NotesEdit

  1. Pocket Guides : Egypt History, p.37, Dorling Kindersley, London 1996.(the Neferneferuaten part is taken from Wikipedia Nefertiti entry)
  2. Discussions of such Akenatenolatry can be found on Akhenaten, Deep Thought
  3. Sir Flinders Petrie, History of Egypt (edit. 1899), Vol. II, p. 214.
  4. H. R. Hall, Ancient History of the Near East, p. 599.
  5. Savitri Devi, The Lightening and the Sun, p. 142
  6. Immanuel Velikovsky, Oedipus and Akhnaton, Myth and History, Doubleday, 1960

Further readingEdit

  • Savitri Devi, A Son of God (full text) (Philosophical Publishing House [London], 1946); subsequent editions published as Son of the Sun: The Life and Philosophy of Akhnaton, King of Egypt (Supreme Grand Lodge of A.M.O.R.C., 1956); part III of The Lightning and the Sun is focused on Akhnaten.
  • Immanuel Velikovsky, Oedipus and Akhnaton: Myth and History (Doubleday [Garden City, New York], 1960, ISBN 0-385-00529-6)
  • Cyril Aldred, Akhenaten: King of Egypt (Thames & Hudson, 1988, hardcover, ISBN 0-500-05048-1; 1991, paperback, ISBN 0-500-27621-8)
  • Donald B. Redford, Akhenaten: The Heretic King (Princeton University Press, 1984, ISBN 0-691-03567-9)
  • Mubabinge Bilolo, Le Créateur et la Création dans la pensée memphite et amarnienne. Approche synoptique du Document Philosophique de Memphis et du Grand Hymne Théologique d'Echnaton (Academy of African Thought, Sect. I, vol. 2; Kinshasa-Munich 1988; new ed., Munich-Paris, 2004)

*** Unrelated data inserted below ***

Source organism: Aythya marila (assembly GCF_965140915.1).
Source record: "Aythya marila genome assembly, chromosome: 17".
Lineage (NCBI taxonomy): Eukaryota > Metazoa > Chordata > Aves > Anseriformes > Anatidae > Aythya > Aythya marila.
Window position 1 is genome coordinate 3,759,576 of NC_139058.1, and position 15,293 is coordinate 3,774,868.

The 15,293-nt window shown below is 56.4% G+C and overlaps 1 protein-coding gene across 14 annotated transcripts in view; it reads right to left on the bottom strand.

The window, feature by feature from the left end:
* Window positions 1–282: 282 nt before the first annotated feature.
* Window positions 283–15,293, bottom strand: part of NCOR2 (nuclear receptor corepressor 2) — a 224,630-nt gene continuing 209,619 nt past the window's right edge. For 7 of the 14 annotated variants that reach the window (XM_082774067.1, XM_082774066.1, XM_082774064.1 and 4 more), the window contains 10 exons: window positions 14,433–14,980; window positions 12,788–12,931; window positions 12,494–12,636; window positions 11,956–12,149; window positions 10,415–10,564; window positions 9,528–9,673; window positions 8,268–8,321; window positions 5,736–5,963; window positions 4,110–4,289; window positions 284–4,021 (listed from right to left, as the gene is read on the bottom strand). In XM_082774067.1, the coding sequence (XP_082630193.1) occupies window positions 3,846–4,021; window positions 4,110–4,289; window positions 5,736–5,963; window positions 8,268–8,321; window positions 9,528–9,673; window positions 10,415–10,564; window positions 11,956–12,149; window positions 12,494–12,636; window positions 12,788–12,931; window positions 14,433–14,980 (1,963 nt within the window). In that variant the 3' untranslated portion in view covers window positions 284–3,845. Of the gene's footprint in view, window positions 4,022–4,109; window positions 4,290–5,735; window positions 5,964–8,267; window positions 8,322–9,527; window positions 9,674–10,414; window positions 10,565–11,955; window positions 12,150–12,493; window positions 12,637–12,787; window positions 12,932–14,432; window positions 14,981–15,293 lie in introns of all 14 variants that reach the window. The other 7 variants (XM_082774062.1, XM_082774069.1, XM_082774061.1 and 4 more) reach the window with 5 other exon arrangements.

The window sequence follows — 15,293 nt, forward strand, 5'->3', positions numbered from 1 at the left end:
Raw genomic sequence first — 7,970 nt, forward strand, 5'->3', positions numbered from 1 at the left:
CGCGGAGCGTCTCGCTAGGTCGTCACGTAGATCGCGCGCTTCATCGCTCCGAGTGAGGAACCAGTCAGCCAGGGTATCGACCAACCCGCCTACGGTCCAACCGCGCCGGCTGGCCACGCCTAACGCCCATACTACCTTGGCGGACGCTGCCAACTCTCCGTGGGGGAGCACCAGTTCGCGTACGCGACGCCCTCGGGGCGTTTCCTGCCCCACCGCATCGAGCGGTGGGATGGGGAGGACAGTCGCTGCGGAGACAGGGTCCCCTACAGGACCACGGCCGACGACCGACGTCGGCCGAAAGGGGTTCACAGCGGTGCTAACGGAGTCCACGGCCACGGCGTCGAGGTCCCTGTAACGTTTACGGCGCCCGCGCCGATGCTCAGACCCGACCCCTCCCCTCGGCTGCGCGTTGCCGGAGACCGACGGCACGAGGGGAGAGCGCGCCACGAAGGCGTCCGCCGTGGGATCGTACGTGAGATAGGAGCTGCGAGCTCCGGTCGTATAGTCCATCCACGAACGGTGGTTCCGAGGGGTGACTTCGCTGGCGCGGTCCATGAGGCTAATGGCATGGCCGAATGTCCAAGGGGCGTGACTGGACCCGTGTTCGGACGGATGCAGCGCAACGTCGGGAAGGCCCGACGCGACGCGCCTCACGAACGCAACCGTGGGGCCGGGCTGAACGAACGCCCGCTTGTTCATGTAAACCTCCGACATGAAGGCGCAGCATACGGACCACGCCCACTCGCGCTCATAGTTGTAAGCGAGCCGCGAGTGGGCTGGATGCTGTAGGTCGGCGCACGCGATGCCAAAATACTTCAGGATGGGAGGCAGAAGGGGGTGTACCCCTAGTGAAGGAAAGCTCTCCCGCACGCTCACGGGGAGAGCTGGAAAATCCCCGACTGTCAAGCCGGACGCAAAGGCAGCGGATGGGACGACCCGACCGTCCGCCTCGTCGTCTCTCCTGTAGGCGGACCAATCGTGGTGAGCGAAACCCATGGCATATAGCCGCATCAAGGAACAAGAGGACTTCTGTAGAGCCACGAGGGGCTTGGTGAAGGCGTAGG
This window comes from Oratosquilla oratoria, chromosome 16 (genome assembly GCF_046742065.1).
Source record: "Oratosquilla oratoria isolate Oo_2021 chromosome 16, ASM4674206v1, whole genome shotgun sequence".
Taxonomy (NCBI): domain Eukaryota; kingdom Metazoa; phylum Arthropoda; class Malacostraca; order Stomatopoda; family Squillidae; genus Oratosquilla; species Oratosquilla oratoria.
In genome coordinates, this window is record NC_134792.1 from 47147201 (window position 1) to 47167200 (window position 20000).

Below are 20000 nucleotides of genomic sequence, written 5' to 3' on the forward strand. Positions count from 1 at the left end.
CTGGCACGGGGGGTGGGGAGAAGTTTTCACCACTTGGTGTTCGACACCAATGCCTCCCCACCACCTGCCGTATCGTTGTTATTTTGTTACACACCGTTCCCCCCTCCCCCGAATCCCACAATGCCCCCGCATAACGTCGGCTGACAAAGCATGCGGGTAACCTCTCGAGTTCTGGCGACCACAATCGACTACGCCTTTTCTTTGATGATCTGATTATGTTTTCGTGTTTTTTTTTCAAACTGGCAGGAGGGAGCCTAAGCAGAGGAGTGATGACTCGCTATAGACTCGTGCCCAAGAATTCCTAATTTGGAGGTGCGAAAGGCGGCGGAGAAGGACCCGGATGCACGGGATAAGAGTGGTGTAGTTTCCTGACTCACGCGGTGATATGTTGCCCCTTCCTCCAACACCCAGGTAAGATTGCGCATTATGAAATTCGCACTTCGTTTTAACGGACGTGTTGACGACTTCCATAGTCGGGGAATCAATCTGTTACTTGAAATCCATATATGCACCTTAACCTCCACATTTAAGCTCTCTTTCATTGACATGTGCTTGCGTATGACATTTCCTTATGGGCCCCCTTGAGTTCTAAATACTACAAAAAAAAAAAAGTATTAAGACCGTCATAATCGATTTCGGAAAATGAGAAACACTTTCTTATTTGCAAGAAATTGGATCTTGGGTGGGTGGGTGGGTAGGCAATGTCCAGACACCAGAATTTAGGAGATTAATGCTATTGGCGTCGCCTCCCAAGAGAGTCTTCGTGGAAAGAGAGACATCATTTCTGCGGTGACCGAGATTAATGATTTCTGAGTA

• David O'Connor & Eric Cline, Amenhotep III: Perspectives on His Reign, (University of Michigan Press, 1998, ISBN 0-472-10742-9)
  • Graham Phillips, Act of God: Moses, Tutankhamun and the Myth of Atlantis, (London : Sidgwick & Jackson, 1998, ISBN 0-283-06314-9); republished as Atlantis and the Ten Plagues of Egypt: The Secret History Hidden in the Valley of the Kings (Bear & Co., 2003, paperback, ISBN 1-59143-009-7)
  • Erik Hornung, Akhenaten and the Religion of Light, translated by David Lorton (Cornell University Press, 1999, ISBN 0-8014-3658-3)
  • Boston Museum of Fine Arts, Pharaohs of the Sun: Akhenaten - Nefertiti - Tutankhamen, edited by Rita E. Freed, Yvonne J. Markowitz, and Sue H. D'Auria (Bulfinch Press, 1999, ISBN 0-8212-2620-7)
  • Dominic Montserrat, Akhenaten: History, Fantasy and ancient Egypt, (Routledge, 2000, ISBN 0-415-30186-6)
  • Tom Holland, The Sleeper in the Sands (novel), (Abacus, 1998 in literature, ISBN 0-349-11223-1), a fictionalised adventure story based closely on the mysteries of Akhenaten's reign
  • Nicholas Reeves, Akhenaten: Egypt's False Prophet (Thames and Hudson, 2001,ISBN 0-500-05106-2)

External linksEdit


Preceded by:
Amenhotep III
Pharaoh of Egypt
Eighteenth Dynasty
Succeeded by:
Smenkhkare